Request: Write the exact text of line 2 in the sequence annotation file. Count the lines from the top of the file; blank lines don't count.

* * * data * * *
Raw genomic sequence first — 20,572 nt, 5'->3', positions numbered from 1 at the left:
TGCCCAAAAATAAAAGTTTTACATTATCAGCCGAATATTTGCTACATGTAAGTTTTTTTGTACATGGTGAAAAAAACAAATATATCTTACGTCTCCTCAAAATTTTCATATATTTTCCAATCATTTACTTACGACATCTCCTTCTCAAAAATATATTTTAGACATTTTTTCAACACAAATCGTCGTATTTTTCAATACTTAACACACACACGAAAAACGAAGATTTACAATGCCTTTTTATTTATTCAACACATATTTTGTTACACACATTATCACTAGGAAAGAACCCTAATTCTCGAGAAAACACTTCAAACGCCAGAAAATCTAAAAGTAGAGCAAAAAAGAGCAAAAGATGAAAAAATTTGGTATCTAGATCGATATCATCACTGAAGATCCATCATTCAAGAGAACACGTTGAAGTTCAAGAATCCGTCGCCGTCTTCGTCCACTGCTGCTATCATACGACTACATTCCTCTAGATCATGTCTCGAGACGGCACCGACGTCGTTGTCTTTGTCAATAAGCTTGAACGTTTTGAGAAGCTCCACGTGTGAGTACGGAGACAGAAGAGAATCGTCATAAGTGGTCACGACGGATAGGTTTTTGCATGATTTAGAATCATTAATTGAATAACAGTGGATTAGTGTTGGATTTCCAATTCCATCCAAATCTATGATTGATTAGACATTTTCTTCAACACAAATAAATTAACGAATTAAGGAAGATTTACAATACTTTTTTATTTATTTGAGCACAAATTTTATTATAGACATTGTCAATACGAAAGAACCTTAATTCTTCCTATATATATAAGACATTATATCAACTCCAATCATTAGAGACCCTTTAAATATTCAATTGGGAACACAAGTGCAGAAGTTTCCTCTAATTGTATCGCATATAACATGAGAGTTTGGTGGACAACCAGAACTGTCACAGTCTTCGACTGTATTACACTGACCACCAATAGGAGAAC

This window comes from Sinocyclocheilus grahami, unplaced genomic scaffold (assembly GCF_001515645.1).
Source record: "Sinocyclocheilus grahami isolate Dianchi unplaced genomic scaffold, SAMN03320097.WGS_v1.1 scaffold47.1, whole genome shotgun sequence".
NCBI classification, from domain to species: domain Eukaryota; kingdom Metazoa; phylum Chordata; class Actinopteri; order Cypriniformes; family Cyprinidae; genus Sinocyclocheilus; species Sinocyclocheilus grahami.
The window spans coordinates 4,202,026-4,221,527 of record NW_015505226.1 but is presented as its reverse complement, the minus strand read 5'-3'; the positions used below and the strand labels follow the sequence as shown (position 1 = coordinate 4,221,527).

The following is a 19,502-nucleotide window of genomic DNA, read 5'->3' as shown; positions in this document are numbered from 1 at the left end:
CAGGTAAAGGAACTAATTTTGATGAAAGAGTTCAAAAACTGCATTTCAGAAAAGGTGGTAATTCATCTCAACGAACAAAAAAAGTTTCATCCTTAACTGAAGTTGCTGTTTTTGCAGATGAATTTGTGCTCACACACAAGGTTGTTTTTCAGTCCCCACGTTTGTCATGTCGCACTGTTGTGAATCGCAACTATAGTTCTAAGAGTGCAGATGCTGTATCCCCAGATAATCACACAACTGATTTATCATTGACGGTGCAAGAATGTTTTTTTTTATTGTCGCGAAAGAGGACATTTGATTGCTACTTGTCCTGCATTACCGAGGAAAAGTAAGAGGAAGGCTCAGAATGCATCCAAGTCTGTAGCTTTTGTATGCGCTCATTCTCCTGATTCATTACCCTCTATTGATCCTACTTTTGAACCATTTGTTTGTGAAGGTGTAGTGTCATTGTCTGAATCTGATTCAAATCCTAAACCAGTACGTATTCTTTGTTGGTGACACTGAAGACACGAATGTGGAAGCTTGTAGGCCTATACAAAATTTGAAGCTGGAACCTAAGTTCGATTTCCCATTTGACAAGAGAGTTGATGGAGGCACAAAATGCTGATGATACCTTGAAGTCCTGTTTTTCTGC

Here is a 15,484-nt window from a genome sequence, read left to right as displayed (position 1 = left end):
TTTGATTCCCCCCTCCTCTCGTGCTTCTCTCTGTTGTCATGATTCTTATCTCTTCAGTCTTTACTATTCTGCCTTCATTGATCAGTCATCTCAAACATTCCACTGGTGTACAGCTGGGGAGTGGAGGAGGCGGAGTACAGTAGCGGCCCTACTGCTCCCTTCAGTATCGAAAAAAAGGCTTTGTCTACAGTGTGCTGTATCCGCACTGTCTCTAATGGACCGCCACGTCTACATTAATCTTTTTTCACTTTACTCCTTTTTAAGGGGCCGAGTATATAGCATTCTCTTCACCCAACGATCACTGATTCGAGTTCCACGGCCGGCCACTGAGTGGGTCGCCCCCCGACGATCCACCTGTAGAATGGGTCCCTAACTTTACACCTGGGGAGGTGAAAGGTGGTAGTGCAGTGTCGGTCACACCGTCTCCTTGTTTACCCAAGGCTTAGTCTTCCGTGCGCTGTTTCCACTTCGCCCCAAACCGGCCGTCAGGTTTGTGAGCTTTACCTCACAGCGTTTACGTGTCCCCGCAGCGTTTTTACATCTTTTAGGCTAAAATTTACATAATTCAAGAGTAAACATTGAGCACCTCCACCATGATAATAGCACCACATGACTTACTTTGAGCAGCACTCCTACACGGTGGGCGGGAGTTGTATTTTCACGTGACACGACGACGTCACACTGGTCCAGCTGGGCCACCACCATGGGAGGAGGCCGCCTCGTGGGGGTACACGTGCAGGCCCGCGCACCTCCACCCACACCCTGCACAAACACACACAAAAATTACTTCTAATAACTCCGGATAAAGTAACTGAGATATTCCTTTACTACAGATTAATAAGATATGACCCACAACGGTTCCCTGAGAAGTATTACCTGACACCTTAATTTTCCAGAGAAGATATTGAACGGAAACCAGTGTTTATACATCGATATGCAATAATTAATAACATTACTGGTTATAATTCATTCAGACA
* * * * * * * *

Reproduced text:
TGCCCAAAAATAAAAGTTTTACATTATCAGCCGAATATTTGCTACATGTAAGTTTTTTTGTACATGGTGAAAAAAACAAATATATCTTACGTCTCCTCAAAATTTTCATATATTTTCCAATCATTTACTTACGACATCTCCTTCTCAAAAATATATTTTAGACATTTTTTCAACACAAATCGTCGTATTTTTCAATACTTAACACACACACGAAAAACGAAGATTTACAATGCCTTTTTATTTATTCAACACATATTTTGTTACACACATTATCACTAGGAAAGAACCCTAATTCTCGAGAAAACACTTCAAACGCCAGAAAATCTAAAAGTAGAGCAAAAAAGAGCAAAAGATGAAAAAATTTGGTATCTAGATCGATATCATCACTGAAGATCCATCATTCAAGAGAACACGTTGAAGTTCAAGAATCCGTCGCCGTCTTCGTCCACTGCTGCTATCATACGACTACATTCCTCTAGATCATGTCTCGAGACGGCACCGACGTCGTTGTCTTTGTCAATAAGCTTGAACGTTTTGAGAAGCTCCACGTGTGAGTACGGAGACAGAAGAGAATCGTCATAAGTGGTCACGACGGATAGGTTTTTGCATGATTTAGAATCATTAATTGAATAACAGTGGATTAGTGTTGGATTTCCAATTCCATCCAAATCTATGATTGATTAGACATTTTCTTCAACACAAATAAATTAACGAATTAAGGAAGATTTACAATACTTTTTTATTTATTTGAGCACAAATTTTATTATAGACATTGTCAATACGAAAGAACCTTAATTCTTCCTATATATATAAGACATTATATCAACTCCAATCATTAGAGACCCTTTAAATATTCAATTGGGAACACAAGTGCAGAAGTTTCCTCTAATTGTATCGCATATAACATGAGAGTTTGGTGGACAACCAGAACTGTCACAGTCTTCGACTGTATTACACTGACCACCAATAGGAGAAC